Cargill International has sold three capesize newbuilding contracts to the Scorpio Group (180,000 dwt, 2015, SWS) at a robust $57 million each, while simultaneously acquiring slightly older but much more competitively priced comparable tonnage: MV „SCOPE” (174,000 dwt, 2006, SWS) at $33 million, MV „PROUD” (178,000 dwt, 2009, SWS) at $42.5 million, and MV „CAPE PROVENCE” (177,000 dwt, 2005, Namura Shipbuilding) at $34 million, basically saving them $3 million per vessel per annum in depreciation. We understand that the vessels acquired have short-term charter attached at below present market levels. The modern capesize MV „HOUHENG 3” (180,000 dwt, 2012, HHIC-Phil) was sold at about $50 million to Chinese interests, a rather soft price (compared to Cargill’s vessels), but the shipbuilder for the MV „HOUHENG 3” is not on the preferred list of many buyers. The older and out-of-class MV „GLORY ADVANCE” (171,000 dwt, IHI, 1996) was sold at auction at a scrap related price of $10 million to Chinese buyers, while the smaller and slightly older MV „PACIFIC CHALLENGER” (149,000 dwt, Dalian, 1995) managed a better pricing at $12 million with six-month forward delivery to her buyers, Winning Shipping in China.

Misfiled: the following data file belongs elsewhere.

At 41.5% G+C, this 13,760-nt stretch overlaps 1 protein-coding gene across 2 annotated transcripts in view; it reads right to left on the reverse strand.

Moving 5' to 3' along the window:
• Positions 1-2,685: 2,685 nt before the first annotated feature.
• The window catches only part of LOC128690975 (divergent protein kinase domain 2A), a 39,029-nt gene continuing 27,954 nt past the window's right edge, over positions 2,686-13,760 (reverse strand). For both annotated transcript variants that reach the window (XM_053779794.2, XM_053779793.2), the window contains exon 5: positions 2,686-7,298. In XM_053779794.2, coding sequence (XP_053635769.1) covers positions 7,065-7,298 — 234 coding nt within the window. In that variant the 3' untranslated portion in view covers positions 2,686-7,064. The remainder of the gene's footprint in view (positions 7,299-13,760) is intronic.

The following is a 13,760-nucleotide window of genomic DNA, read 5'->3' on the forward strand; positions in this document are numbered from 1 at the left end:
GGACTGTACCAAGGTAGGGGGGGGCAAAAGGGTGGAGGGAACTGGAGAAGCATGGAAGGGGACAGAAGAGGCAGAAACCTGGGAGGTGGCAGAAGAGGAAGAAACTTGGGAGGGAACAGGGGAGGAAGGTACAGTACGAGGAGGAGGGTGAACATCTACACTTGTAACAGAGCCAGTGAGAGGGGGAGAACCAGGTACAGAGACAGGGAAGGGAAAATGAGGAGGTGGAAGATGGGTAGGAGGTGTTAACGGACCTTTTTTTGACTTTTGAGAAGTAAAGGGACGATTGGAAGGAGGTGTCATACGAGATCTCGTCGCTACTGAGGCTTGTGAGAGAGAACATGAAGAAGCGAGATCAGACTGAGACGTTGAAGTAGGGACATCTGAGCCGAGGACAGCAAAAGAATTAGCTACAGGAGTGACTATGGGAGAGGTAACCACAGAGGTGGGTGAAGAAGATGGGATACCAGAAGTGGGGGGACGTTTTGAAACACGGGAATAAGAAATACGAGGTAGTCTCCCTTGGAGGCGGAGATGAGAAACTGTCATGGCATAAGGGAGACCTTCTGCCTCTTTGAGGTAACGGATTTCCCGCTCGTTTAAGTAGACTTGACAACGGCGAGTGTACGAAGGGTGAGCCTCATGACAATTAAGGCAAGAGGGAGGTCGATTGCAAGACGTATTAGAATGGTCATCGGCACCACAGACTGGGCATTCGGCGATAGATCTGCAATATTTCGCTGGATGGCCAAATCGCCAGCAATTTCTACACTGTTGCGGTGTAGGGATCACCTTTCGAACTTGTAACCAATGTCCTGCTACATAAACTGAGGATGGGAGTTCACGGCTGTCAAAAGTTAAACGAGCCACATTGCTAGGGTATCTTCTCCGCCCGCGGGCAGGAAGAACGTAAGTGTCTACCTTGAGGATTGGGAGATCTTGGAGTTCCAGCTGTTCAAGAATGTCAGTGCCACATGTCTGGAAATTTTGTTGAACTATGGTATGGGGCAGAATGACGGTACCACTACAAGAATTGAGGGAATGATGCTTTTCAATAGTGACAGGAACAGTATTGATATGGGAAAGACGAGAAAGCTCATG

On the panamax dry bulk front, the vessel MV „MARINE PROSPERITY” (73,500 dwt, Sumitomo, 2001) achieved a very respectable $16.5 million from buyers of Swiss Marine, while the NYK-controlled, gearless MV „SHIRANE” (77,500 dwt, Mitsui SB, 2000) obtained a solid $15.5 million from Indonesian interests. [This is the second dry bulk vessel disposed by NYK of late, as we recently reported the sale of MV „HOKURIKU MARU” (94,250 dwt, Mitsubishi HI, 1995) at $8.9 million to Chinese buyers]. As a general comment, panamax bulkers are not behaving greatly as an asset class in the last year, as their market seems to get cannibalized from bigger vessels (kamsarmax, post-panamax, etc) and smaller vessels (ultramax, etc) and there is the general belief that once the expanded Panama Canal opens, ‘panamaxes’ will be one of the worst hit asset classes. The Supramax market has been more active in general, with MV „DYNA CRANE” (55,750 dwt, Mitsui SB, 2006) achieving a solid price of $21.5 million to Olympic Shipping, which sale compares well with the sale in last month of MV „MEDI SHANGHAI” (56,000 dwt, Mitsui SB, C4x30T, 2005) at $19.5 million. The slightly older MV „ACS DIAMOND” (53,250 dwt, New Century, C4x35T, 2005) achieved a lowly $15 million. Lauritzen Bulkers has also disposed of MV „TOUCAN BULKER” and sistership vessel MV „THUNDERBIRD BULKER” (58,000 dwt, Tsuneishi Cebu, C4x30T, 2011) at about $30 million each to Swiss Atlantique.